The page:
After spending 90 days in the Schengen countries Spain, France and Italy, we had to leave for 90 days before we could return back to the Schengen. The countries in Europe we had to choose from that aren’t included in the Schengen Zone are Albania, Andora, Armenia, Azerbaijan, Belarus, Bosnia & Herzegovina, Croatia, Cyprus, Georgia, Ireland, Kosovo, Macedonia, Moldova, Monaco, Montenegro, Romania, Russia, San Marino, Serbia, Turkey, Ukraine, The United Kingdom and Vatican City. We weren’t ready to return to the United Kingdom just yet so we decided to spend the next 90 days in Croatia,
The fastest way to get to Dubrovnik would be to fly. However, most flights only run in the summer months to Dubrovnik, with connections to Rome, Milan, and Venice. Although we were going to spend the summer in Dubrovnik, the flights we needed for the next few days didn’t allow dogs in the cabin.
So.. our best option was to take a train from Florence to Ancona, Italy (booked on Trainline for 42 euros) and then a ferry from Ancona to Split, Croatia (booked on the ferry Jadrolinija at DirectFerries for 158 euros) and then we hired a dog friendly car service to get from Split to Dubrovnik, Croatia (Croatia Transfers for 200 Euros).
Train- Florence to Ancona
Before boarding the train in Florence, they asked for Coco’s registration certificate or health card (we have a pet passport), so make sure you have it while traveling throughout Italy with your pup. Coco was free of charge in the first and second class carriages but he had to stay in his carrying bag on my lap on all the trains in Italy. I will go into more detail in a separate post about the rules for dogs on trains in Europe.
Ferry- Ancona to Split
The ferry we wanted to book (Bari to Dubrovnik) wasn’t available until 5 days after we needed it, so we had to take Ancona to Split. I did notice there are now more ferry lines running from Italy to Dubrovnik. If you can’t find it on Croatia Ferries or Direct Ferriesor try Krilo.
Before boarding the ferry on the line Jadrolinija, we had to show them his pet passport (or health certificate) and confirmed he would be on leash. The rules also state dogs must be fitted with a muzzle, we had one but they never asked for me to put it on him (we saw some dogs wearing it while others didn’t). I would still bring one, just in case.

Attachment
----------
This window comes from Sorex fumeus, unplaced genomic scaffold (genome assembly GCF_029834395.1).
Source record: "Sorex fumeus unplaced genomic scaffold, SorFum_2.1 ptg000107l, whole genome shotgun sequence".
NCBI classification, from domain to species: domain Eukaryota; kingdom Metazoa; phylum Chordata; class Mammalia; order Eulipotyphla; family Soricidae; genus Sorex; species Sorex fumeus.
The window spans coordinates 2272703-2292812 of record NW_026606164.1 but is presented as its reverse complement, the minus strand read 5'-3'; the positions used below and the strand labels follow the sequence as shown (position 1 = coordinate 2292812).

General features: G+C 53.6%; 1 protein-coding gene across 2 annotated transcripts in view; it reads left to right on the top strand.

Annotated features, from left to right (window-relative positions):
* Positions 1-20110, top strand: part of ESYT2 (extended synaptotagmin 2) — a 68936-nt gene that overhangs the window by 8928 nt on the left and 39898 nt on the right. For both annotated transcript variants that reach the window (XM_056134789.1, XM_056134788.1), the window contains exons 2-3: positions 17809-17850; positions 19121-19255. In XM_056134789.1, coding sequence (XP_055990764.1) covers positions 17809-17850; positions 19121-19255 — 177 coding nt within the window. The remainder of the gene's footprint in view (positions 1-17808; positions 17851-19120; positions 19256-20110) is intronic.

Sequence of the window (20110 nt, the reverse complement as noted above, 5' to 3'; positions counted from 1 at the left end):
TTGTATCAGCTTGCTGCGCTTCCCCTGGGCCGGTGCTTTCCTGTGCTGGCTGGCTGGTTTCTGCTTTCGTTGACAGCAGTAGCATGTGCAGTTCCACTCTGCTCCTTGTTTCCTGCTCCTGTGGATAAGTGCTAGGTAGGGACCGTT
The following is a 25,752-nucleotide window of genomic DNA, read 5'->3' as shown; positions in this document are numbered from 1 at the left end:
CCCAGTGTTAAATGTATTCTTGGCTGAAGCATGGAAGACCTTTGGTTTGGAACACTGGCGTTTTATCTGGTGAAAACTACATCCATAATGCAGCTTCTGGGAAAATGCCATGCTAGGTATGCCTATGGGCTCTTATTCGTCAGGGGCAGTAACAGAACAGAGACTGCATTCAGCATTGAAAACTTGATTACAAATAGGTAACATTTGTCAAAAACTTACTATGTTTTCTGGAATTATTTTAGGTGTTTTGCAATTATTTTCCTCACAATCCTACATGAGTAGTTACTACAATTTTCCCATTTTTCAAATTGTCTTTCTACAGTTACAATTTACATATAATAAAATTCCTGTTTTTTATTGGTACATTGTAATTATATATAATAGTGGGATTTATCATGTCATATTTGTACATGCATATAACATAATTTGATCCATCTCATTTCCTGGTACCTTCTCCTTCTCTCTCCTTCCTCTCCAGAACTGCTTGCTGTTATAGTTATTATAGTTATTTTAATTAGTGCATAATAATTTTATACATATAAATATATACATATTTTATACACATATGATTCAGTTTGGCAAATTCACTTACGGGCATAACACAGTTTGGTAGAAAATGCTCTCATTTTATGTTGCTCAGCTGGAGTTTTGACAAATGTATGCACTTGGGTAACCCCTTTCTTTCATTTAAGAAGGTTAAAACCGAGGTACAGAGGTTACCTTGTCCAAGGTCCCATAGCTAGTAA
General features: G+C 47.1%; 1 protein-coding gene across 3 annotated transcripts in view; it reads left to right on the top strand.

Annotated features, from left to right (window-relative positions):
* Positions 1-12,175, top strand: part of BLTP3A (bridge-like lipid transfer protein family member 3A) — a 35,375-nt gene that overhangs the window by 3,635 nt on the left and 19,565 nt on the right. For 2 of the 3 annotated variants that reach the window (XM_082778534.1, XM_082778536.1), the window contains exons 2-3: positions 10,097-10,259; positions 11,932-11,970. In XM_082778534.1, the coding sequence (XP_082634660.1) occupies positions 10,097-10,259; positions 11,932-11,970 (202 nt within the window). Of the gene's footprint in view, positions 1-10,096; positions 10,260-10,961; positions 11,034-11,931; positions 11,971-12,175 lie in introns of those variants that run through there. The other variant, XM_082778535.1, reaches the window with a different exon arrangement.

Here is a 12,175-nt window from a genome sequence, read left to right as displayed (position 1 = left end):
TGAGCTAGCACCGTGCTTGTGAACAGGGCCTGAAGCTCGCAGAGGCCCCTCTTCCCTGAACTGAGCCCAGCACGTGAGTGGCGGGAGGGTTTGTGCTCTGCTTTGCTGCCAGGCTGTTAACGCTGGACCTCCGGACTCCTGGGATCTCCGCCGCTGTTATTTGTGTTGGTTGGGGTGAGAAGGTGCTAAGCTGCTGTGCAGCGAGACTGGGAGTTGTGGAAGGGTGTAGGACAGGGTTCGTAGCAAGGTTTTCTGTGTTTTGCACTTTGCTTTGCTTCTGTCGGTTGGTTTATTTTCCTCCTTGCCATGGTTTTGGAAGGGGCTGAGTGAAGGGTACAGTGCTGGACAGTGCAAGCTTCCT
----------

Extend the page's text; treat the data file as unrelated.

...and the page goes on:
We complied with the rules and booked an entire cabin with Coco. There wasn’t any fees for having a pet, which was nice. The ride was 11 hours so it was wonderful to sleep in a bed in our own room (it was actually pretty comfy). Many people who didn’t book a cabin (without pets) rushed to claim a place to sleep on benches or on the floor. As soon as we finished eating our dinner in the restaurant, people hurried in to lay on our seats for the night.
Also, it was forbidden for us to take him into closed spaces assigned for passenger (i.e. cafe bar, restaurants, bathroom, reclining seat area). Luckily, while exploring the pup friendly deck outside, we found a small area in the front with a sign that said he could go pee there.
We really enjoyed our stay on the ferry with our dog and would recommend it.
Unfortunately there isn’t a train from Split to Dubrovnik. The only meaningful rail routes go from Zagreb to Split, Rijeka and eastern parts of Croatia. Most tourists take the bus, BUT there is no regulations on pets and it would be up to the driver and other passengers to decided if Coco would be allowed (we didn’t want to risk it).
The dog friendly car service we found on Croatia Transfers was one of the best road trips we have done. We drove the entire coast from Split to Dubrovnik and I have never seen anything more stunning and scenic in my life. The Coast is full of cliffs, clear water picturesque bays, and villas/apartments that managed to avoid the plague of tourists, unlike many European coasts. The driver didn’t speak much English but he offered to stop and let us take pictures of the most scenic locations!